Andrea Werblin is the author of Lullaby for One Fist (Wesleyan University Press), and has had poetry published in various print and online journals, including BOOG Reader, EOAGH: A Journal of the Arts, The Massachusetts Review, and Smartish Pace. She currently works as an Associate Creative Director in the Boston area.
Thursday, March 8, 2012
I’d like to say the mind fortunes
everything, is chance & center
& control. But/and the lips
(but laud the lips!)
fabled warning & grin.
Unforgivably well-drawn lips,
lips that dinnae speak,
diaphanous and darling.
All lake water & reaching
white heron. Cloud-drift, fat
fat sky. And how touching
how there is nothing new
to say about them – except,
how about them? how do
they part, suck in whole
holy breaths, what do
they perform precisely,
what will they will you to say?
What you lack in true passion you make up for
with dwarfish, generic desire, as if that’s ok.
Though you – in a version, as a symbol
and exemplary of common history –
might drill brain. Might leave memory
to its cyclical, demented aviation:
will not fly, refuses to carry.
If exhilaration recedes, if forgiveness is
breakfast to the willful party's hollow heart,
maybe age is aborigine to wonder.
I wonder how it feels to you – moving about
in your little diorama, pleased in a way
and forgetful of corrosive need, regrettable acts –
never quite sure which weighs more,
anger or fear, or which accounts for the sparkle.
Spring, and the anorexics are in bloom.
From clavicle to clavicle they kind of sing
unstrung hostile expressions day finds favor in.
Spring. And insomniacs turn heroically human,
undream their eyes, defibrillate.
Which you would know were you not
so busy watching yourself:
the bad light, the excellence passing.
Cowardice is seasonal. Therefore you propose
marriage to suspect images of yourself,
with all your vacancies watching.
Therefore you must decline.
Because the clouds resemble fists splayed against a caterwauling
teenage sky & fluky spring's a fluke of mud & construction,
a lie the mountains tell to each other and to fibs of rocky beach.
If I’m supposed to know, for example, why I'm here, an iceberg will
calve itself free of the mighty Arctic, leaking out secrets.
It should be that obvious, the way a body is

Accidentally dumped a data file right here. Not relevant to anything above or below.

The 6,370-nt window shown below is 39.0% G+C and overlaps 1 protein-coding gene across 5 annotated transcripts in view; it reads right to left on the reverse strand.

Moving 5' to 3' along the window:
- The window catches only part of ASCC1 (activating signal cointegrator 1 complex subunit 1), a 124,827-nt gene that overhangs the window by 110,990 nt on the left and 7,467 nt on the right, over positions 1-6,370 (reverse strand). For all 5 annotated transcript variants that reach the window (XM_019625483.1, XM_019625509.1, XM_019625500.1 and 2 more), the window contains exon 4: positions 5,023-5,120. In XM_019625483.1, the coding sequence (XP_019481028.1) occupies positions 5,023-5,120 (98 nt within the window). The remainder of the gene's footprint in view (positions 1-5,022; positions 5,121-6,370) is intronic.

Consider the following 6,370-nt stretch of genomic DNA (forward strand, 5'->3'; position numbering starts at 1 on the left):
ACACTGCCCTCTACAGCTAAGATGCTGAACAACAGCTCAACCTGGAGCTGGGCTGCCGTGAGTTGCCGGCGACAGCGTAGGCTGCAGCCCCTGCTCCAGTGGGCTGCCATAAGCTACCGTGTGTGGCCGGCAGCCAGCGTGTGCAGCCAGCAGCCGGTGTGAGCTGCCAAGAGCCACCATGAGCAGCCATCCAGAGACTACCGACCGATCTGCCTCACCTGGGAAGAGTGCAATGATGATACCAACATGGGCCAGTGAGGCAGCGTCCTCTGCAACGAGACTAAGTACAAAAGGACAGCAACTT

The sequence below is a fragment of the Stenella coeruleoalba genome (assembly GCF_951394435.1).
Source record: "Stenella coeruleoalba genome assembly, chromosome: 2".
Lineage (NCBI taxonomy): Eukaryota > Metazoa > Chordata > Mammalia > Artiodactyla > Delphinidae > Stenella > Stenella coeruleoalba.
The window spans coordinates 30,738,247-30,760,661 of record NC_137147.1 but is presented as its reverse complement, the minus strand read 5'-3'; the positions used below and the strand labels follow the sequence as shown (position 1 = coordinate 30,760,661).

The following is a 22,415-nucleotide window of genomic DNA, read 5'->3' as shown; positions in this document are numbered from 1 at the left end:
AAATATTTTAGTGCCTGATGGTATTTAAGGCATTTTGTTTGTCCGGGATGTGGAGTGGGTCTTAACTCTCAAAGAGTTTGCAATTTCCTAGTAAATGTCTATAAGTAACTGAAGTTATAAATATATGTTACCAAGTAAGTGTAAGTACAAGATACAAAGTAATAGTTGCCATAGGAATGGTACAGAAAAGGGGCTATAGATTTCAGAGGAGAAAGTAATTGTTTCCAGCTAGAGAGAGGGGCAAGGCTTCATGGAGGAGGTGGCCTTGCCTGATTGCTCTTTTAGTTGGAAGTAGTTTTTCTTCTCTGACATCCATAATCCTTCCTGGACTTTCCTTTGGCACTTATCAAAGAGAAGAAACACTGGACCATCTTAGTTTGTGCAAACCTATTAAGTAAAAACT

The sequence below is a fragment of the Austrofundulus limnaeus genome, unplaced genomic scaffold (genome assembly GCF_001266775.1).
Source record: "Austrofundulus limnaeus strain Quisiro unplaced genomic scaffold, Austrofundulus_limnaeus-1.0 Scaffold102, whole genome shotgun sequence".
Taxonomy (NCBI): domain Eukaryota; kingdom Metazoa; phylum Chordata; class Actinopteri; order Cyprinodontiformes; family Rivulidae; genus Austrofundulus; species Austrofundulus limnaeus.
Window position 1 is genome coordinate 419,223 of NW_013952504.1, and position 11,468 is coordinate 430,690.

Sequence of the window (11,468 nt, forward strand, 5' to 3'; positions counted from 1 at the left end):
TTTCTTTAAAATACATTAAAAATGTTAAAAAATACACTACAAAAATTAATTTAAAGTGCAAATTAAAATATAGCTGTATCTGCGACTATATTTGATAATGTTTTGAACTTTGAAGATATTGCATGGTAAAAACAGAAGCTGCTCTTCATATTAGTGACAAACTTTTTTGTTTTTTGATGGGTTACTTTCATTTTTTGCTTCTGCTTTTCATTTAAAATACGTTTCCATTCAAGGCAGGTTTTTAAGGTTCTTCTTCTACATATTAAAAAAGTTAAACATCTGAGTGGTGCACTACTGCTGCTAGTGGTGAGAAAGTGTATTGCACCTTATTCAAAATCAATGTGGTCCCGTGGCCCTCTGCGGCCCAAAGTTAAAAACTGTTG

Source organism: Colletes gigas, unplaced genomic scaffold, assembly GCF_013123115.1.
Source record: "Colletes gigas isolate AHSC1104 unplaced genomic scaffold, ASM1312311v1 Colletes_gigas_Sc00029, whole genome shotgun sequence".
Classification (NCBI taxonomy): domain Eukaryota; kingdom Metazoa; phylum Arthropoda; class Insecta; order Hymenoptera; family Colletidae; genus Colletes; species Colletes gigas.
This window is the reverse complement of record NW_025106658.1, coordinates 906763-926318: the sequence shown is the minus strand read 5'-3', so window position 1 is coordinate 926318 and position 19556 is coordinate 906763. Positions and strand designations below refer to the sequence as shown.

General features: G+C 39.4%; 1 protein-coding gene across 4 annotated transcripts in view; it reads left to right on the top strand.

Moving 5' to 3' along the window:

matinee to its own madness and fractured singing.
What if the body is a crater, not meaning to be
attracted to the rickety dark? Maybe it’s born greedy,
like a sea star. Maybe the body is maritime, an inlet
of devotion to chemical imbalance, & if only I can
dupe it into going steady, the two of us
shall never meet again, except as strangers.
Because trying to embrace life every single day
is boring, exhausting, pretty pointless if I’m honest,
I sometimes pretend a companion or two appears
in the fog, rolling in like newer reasons.
Wednesday, February 8, 2012
Cindy Hunter Morgan's poems have appeared in West Branch, Tar River Poetry, Bateau, Sugar House Review, Weave, The Christian Science Monitor, A cappella Zoo, and elsewhere. Her chapbook manuscript, “The Sultan, The Skater, The Bicycle Maker,” has been a finalist in the Slapering Hol Press Chapbook Competition (Hudson Valley Writers Center) and the Hill-Stead Museum's Sunken Garden Poetry Prize. For ten years, she worked in the orchestra field, directing publicity for the Grand Rapids Symphony and, later, the Lansing Symphony Orchestra. She lives in East Lansing.
He wanted a marching band
to follow the street sweeper,
a barrel organ in every bank lobby,
a shooting gallery at the public library,
a trained bear to deliver mail,
booths of sweets on every street corner.
He thought, with all of this, he might
come to crave silence,
to appreciate bird song and green tea,
pleasures which had always eluded him.
Excess was the only path to simplicity
he could imagine, though he searched
every day for what he expected
the entrance to tranquility might look like:
a narrow trail tiled with tarot cards,
lined with flickering candles,
leading to a glade in Sri Lanka
where elephants roll in wild grass,
and a boy from the tea factory
sits quietly, eating cotton candy
and listening to stars.
This poem appeared in Sugar House Review (Volume 3, Spring/Summer 2011)